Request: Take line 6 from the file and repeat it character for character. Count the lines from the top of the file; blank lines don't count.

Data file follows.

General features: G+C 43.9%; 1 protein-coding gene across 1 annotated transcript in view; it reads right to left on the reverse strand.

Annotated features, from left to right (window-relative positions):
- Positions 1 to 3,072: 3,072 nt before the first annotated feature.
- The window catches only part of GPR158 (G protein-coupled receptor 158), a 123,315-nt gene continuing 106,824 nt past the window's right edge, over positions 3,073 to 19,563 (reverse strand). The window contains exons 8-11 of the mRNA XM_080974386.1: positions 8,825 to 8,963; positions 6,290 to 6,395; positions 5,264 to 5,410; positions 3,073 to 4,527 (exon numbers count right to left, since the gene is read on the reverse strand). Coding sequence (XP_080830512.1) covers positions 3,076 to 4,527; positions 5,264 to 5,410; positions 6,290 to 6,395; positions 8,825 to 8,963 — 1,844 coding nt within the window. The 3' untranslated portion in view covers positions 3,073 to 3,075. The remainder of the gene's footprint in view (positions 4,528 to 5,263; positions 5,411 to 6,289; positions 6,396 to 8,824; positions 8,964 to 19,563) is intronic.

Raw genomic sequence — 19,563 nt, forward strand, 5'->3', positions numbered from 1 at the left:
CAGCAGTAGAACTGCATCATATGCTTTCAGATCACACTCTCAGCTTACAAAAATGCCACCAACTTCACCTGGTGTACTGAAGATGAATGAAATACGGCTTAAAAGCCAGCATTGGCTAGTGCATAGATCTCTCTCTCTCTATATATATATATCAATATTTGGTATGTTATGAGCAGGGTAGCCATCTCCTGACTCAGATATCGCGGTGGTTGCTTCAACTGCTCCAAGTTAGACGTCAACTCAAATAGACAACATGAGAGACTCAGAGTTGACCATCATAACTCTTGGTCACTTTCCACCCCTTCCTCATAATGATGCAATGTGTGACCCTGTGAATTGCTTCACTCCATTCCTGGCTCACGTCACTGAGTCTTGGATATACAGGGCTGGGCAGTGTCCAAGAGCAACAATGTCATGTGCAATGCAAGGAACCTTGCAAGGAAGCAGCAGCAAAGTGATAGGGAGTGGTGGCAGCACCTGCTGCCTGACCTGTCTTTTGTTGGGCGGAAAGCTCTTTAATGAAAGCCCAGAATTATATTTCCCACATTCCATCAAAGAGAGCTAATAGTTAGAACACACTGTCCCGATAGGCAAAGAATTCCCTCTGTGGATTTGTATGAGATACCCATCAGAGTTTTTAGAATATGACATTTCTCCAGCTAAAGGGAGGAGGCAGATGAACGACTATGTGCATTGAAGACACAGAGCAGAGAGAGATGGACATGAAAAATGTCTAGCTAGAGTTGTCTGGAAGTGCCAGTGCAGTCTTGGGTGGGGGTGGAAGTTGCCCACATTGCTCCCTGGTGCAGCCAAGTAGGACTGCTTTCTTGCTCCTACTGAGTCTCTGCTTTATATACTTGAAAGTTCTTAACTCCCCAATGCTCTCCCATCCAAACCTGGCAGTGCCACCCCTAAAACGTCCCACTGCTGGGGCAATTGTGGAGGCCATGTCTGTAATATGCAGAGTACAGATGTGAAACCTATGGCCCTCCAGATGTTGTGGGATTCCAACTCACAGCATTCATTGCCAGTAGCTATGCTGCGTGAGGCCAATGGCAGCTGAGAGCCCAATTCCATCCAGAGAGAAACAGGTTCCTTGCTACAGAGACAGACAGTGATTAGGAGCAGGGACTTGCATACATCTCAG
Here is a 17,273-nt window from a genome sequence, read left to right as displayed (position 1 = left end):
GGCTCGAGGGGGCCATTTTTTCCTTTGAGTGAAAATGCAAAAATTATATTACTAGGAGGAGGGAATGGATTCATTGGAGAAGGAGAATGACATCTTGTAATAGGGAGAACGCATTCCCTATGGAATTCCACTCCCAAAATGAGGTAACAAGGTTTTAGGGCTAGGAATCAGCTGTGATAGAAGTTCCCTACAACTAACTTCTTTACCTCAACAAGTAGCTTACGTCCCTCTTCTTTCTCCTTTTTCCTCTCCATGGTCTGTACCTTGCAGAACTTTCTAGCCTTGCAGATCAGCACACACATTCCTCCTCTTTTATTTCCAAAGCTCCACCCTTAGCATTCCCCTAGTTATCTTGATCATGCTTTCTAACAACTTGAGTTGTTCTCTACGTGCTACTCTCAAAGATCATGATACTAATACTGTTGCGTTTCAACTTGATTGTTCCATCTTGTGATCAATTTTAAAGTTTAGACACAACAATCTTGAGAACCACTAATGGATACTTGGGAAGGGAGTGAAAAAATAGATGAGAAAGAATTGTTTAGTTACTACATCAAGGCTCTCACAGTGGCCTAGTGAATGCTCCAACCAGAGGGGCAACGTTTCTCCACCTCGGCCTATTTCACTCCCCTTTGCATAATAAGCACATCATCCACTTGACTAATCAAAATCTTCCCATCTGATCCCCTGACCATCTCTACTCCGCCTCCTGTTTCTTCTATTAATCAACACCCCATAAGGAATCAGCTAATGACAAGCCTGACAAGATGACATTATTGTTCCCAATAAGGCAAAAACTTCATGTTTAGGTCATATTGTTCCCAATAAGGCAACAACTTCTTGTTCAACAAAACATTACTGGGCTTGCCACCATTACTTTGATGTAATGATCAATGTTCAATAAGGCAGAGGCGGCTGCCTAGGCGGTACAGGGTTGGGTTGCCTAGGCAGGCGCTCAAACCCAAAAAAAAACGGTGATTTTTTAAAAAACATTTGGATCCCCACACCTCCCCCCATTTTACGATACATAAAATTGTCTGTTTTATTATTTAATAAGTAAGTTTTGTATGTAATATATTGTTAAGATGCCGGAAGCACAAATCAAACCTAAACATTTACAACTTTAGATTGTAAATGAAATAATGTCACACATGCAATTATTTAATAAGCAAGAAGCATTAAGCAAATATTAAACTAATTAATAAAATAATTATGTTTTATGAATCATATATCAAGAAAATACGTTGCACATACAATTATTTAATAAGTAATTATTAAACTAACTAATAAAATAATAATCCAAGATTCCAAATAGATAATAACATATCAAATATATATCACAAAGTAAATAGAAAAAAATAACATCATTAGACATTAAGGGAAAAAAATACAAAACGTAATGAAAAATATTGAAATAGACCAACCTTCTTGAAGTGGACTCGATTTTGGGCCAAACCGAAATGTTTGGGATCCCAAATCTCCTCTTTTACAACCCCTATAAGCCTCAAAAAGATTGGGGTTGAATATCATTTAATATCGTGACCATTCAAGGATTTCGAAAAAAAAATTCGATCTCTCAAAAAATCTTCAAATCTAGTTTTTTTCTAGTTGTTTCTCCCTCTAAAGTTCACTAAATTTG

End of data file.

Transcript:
CAGCAGTAGAACTGCATCATATGCTTTCAGATCACACTCTCAGCTTACAAAAATGCCACCAACTTCACCTGGTGTACTGAAGATGAATGAAATACGGCTTAAAAGCCAGCATTGGCTAGTGCATAGATCTCTCTCTCTCTATATATATATATCAATATTTGGTATGTTATGAGCAGGGTAGCCATCTCCTGACTCAGATATCGCGGTGGTTGCTTCAACTGCTCCAAGTTAGACGTCAACTCAAATAGACAACATGAGAGACTCAGAGTTGACCATCATAACTCTTGGTCACTTTCCACCCCTTCCTCATAATGATGCAATGTGTGACCCTGTGAATTGCTTCACTCCATTCCTGGCTCACGTCACTGAGTCTTGGATATACAGGGCTGGGCAGTGTCCAAGAGCAACAATGTCATGTGCAATGCAAGGAACCTTGCAAGGAAGCAGCAGCAAAGTGATAGGGAGTGGTGGCAGCACCTGCTGCCTGACCTGTCTTTTGTTGGGCGGAAAGCTCTTTAATGAAAGCCCAGAATTATATTTCCCACATTCCATCAAAGAGAGCTAATAGTTAGAACACACTGTCCCGATAGGCAAAGAATTCCCTCTGTGGATTTGTATGAGATACCCATCAGAGTTTTTAGAATATGACATTTCTCCAGCTAAAGGGAGGAGGCAGATGAACGACTATGTGCATTGAAGACACAGAGCAGAGAGAGATGGACATGAAAAATGTCTAGCTAGAGTTGTCTGGAAGTGCCAGTGCAGTCTTGGGTGGGGGTGGAAGTTGCCCACATTGCTCCCTGGTGCAGCCAAGTAGGACTGCTTTCTTGCTCCTACTGAGTCTCTGCTTTATATACTTGAAAGTTCTTAACTCCCCAATGCTCTCCCATCCAAACCTGGCAGTGCCACCCCTAAAACGTCCCACTGCTGGGGCAATTGTGGAGGCCATGTCTGTAATATGCAGAGTACAGATGTGAAACCTATGGCCCTCCAGATGTTGTGGGATTCCAACTCACAGCATTCATTGCCAGTAGCTATGCTGCGTGAGGCCAATGGCAGCTGAGAGCCCAATTCCATCCAGAGAGAAACAGGTTCCTTGCTACAGAGACAGACAGTGATTAGGAGCAGGGACTTGCATACATCTCAG